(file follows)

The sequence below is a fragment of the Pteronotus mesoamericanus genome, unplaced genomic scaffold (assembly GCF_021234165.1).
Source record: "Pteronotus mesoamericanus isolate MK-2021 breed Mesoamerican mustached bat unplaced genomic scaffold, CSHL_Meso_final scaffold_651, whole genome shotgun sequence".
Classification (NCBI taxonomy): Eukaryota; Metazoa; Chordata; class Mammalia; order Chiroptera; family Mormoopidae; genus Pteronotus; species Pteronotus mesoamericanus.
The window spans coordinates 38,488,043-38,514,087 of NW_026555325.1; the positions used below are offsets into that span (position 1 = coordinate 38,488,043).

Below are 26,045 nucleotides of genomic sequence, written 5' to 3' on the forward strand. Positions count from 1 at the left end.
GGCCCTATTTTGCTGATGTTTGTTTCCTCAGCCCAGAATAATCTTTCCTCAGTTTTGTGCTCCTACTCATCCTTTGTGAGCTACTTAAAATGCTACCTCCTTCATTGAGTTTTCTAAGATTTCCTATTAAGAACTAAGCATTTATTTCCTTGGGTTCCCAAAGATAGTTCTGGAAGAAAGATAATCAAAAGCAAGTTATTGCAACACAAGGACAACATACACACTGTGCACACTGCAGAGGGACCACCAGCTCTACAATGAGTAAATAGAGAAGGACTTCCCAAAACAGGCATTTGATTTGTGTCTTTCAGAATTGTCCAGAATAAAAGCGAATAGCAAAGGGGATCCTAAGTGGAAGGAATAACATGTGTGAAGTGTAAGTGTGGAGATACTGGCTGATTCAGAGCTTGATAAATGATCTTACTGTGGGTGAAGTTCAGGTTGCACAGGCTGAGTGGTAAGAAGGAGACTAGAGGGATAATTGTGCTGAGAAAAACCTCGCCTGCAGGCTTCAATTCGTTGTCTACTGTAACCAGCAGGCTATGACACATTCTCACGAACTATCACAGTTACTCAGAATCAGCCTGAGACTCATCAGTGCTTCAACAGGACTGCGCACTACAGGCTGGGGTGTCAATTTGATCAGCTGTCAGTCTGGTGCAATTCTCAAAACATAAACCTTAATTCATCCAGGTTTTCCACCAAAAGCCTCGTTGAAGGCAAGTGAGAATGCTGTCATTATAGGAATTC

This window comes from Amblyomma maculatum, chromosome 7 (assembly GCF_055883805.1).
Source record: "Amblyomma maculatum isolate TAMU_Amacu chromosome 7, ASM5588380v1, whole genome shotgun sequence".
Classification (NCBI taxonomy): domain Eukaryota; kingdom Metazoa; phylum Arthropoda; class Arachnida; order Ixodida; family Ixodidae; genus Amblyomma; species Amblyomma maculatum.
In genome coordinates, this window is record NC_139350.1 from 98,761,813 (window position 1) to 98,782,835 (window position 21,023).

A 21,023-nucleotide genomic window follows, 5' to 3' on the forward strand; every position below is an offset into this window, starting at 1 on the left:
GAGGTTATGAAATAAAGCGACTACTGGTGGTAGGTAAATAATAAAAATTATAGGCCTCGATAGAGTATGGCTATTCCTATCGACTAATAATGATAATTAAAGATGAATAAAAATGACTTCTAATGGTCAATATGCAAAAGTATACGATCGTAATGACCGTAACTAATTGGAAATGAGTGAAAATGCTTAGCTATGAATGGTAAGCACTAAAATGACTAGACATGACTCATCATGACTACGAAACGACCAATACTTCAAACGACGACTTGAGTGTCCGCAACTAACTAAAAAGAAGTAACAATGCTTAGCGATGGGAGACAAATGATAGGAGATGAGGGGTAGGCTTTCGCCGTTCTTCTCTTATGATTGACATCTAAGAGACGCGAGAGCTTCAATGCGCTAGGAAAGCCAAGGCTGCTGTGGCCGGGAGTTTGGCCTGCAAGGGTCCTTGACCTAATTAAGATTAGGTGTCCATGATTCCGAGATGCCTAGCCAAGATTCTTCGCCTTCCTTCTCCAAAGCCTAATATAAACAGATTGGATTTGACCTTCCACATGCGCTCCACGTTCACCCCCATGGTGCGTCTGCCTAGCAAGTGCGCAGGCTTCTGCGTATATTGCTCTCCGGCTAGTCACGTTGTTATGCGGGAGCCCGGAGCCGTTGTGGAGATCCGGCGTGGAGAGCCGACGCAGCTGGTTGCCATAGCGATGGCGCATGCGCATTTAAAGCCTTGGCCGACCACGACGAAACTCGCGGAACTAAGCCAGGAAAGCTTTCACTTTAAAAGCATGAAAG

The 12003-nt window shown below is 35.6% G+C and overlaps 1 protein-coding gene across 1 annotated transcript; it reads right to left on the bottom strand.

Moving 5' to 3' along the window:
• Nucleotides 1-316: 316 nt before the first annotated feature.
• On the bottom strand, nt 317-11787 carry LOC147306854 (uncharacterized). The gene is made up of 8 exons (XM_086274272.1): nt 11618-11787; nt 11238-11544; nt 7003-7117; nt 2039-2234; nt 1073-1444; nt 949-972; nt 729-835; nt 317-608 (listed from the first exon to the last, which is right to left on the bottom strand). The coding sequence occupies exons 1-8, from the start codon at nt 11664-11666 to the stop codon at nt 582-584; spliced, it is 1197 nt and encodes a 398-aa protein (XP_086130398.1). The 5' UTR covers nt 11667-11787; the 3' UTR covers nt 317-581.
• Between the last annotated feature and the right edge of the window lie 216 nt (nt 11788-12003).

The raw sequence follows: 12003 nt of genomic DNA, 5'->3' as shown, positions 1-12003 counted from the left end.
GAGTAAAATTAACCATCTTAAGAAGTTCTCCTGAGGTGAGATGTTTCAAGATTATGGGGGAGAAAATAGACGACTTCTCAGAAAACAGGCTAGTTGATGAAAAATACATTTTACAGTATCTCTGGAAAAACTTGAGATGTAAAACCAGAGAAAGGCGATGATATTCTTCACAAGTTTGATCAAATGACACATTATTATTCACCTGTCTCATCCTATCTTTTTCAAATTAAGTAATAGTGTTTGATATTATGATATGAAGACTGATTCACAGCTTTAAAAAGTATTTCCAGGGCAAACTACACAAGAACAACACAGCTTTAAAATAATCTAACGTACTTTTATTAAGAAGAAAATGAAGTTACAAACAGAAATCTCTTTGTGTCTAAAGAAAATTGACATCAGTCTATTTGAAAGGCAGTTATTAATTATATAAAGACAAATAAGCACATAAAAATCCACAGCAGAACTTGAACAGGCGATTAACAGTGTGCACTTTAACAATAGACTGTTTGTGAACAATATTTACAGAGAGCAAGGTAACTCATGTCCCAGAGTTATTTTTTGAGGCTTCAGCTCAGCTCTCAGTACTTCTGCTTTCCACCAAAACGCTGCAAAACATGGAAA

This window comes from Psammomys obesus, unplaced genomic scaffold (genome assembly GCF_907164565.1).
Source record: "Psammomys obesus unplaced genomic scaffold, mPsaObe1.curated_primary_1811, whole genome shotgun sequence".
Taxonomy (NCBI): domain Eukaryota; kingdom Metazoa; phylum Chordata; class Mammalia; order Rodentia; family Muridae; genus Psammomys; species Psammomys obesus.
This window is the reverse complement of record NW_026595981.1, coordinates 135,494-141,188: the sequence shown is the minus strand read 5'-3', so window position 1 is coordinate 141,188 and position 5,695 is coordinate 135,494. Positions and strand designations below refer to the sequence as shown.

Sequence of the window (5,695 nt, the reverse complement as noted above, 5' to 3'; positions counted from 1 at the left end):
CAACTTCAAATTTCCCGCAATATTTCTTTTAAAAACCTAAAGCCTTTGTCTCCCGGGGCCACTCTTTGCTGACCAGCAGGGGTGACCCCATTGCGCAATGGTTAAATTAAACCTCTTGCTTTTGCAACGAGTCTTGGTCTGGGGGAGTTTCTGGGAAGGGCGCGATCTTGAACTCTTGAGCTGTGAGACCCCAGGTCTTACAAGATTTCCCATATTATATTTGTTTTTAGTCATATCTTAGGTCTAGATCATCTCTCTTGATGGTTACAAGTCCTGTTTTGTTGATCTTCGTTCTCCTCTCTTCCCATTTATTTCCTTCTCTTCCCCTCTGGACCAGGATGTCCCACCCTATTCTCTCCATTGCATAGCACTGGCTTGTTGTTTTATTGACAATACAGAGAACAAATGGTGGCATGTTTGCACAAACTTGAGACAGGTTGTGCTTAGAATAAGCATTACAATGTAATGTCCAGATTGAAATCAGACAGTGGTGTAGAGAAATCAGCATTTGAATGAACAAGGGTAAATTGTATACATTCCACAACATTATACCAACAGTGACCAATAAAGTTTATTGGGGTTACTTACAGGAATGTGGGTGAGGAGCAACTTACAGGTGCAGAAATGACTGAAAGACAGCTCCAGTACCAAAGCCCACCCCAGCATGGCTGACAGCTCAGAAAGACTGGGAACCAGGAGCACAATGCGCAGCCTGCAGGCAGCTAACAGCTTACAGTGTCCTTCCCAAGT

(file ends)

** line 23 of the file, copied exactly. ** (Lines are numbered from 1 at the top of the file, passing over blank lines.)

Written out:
This window is the reverse complement of record NW_026595981.1, coordinates 135,494-141,188: the sequence shown is the minus strand read 5'-3', so window position 1 is coordinate 141,188 and position 5,695 is coordinate 135,494. Positions and strand designations below refer to the sequence as shown.